RVS Guest Author: David Smith, Principal, Langdon School – Some months back as I was walking down the hall in our school, I came across a boy who was playing a game called Minecraft on our school computer. My assumption initially was that this student was off topic, however I was completely wrong.
I pulled up a chair and sat down beside this gentleman. With his left hand he was typing, imputing numbers, creating structures through hot-keys, and with his right hand he was moving the mouse, directing a little man similar to a Lego character through a beta-looking screen. After sitting for 30 seconds to his right, I saw his eyes glance over at me and then back to the screen.
“How’s it going Mr. Smith?”, he said with a grin.
“Oh fine Sam, how are you?”
“I am doing great! You are probably wondering why I am on Minecraft right now aren’t you?”, he said with a slight smirk.
“Well, I have a feeling you are going to tell me aren’t you?”
Before I go any further I should give you a snapshot of what Minecraft is. This game thrives on self-creation and imagination. It allows users to create their own world and to move amongst that world in a 3-D form, mainly using icons and geometric shapes. Students can create worlds that are similar to that of Lego, but that have higher detail. They can share these worlds with each other and effectively create and destroy their creations very easily. The game itself is not very ‘fancy’; it does not have smooth graphics, it does not have superior detail or high-end background music with a score written by John Williams, rather, it is a form similar to that of the early video games, something I would call a ‘beta-game’.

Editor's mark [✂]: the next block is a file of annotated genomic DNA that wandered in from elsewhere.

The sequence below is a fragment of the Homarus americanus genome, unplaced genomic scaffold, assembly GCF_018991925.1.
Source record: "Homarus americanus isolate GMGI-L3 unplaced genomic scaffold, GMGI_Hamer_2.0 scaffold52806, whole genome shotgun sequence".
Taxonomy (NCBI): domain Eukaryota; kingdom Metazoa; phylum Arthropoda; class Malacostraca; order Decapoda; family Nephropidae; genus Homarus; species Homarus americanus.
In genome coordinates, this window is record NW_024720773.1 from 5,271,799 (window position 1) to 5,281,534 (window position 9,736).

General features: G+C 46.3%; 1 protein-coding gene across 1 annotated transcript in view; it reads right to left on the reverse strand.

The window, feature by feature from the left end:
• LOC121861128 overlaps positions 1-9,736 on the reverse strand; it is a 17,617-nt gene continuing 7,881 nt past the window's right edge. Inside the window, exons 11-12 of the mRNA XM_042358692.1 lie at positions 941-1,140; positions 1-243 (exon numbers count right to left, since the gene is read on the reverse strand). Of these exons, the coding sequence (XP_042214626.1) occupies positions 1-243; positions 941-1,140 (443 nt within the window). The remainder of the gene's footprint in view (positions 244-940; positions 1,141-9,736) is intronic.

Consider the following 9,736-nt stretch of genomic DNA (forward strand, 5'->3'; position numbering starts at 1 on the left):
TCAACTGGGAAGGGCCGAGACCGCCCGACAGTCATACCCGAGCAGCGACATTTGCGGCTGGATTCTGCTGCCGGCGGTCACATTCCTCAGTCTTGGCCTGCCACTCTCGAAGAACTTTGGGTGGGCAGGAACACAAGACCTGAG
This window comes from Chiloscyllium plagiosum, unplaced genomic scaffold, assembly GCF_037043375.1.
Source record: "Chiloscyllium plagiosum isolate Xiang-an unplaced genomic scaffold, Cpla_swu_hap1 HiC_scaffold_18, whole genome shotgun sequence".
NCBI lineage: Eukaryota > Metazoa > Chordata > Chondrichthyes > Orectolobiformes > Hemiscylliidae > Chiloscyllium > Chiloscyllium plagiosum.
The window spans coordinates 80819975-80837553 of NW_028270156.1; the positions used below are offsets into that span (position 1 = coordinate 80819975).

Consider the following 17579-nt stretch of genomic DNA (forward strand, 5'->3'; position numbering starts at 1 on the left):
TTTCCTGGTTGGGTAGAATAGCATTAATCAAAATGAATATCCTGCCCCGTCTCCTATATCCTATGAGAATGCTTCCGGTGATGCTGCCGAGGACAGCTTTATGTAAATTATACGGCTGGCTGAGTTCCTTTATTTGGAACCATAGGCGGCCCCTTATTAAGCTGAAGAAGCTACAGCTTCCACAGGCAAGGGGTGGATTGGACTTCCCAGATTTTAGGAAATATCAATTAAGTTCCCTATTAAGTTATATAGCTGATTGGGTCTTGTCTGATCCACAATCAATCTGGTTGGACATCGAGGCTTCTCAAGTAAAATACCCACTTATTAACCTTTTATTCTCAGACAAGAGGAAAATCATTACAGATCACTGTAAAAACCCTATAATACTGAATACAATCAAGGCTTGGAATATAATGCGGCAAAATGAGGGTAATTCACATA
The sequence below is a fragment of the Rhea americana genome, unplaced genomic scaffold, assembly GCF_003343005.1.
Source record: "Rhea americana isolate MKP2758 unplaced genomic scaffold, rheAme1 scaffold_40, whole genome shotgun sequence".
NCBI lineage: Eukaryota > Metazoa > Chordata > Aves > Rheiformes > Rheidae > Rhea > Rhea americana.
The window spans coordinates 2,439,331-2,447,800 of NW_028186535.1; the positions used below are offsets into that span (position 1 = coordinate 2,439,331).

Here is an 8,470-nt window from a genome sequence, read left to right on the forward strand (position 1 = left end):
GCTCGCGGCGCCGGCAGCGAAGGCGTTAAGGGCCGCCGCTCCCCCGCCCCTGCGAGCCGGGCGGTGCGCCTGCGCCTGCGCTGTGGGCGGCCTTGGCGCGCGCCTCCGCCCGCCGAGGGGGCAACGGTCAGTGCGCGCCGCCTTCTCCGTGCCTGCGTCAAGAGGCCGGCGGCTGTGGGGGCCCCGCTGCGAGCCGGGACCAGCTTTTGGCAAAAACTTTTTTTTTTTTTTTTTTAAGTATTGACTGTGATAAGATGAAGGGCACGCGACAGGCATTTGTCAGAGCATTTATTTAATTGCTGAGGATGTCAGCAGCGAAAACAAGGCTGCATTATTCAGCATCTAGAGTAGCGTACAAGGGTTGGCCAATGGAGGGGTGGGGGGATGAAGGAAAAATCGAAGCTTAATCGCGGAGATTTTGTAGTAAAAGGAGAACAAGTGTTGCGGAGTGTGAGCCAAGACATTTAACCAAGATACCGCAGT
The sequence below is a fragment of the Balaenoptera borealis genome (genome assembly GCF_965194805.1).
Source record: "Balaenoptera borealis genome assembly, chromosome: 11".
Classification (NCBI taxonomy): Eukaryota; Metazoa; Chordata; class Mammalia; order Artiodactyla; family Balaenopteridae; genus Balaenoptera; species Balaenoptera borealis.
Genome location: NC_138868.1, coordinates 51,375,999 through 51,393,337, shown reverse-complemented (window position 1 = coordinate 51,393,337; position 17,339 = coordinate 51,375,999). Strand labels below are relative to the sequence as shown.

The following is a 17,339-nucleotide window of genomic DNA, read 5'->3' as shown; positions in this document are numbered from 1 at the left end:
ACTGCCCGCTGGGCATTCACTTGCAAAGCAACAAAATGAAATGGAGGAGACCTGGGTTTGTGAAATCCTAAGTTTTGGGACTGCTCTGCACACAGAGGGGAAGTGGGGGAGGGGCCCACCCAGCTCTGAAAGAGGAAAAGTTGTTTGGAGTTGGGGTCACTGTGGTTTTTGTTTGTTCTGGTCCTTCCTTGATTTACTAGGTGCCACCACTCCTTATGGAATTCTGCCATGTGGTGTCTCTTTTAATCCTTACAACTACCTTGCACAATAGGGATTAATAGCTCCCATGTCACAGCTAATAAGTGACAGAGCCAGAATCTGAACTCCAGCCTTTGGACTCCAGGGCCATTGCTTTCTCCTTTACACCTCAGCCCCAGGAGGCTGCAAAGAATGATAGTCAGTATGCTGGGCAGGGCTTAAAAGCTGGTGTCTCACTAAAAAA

As Sam spoke, I became fascinated with why he enjoyed this game so much, in fact, why so many students enjoy using this game when it didn’t have what so many of our game makers thrive on today – that is HD graphics, original music, AI interaction, violence, speed, and more. As Sam spoke it became clear to me that he enjoyed this game because he had the option to create, explore, and apply his knowledge with simplicity. The game itself is built upon geometric shapes. The more detailed and symmetrical you are in your creation, the better your world appears to the viewer. Furthermore, it is limitless and it allows for cooperation.
What does this have to do with school? Grade 6 student Austin used his knowledge of Minecraft to explain to his science teacher how the ecosystem of plants and trees work in nature. If you would like to see more, click here for a short video of his demonstration.
To bring this home, it was an entry point in his learning. He was engaged, he was excited, and he was able to communicate his learning to me. If you are interested in seeing a snapshot of his work, go to our Langdon School web page and then go to student showcase. You can also find it on our YouTube Channel, The Langdon School (which is currently under construction).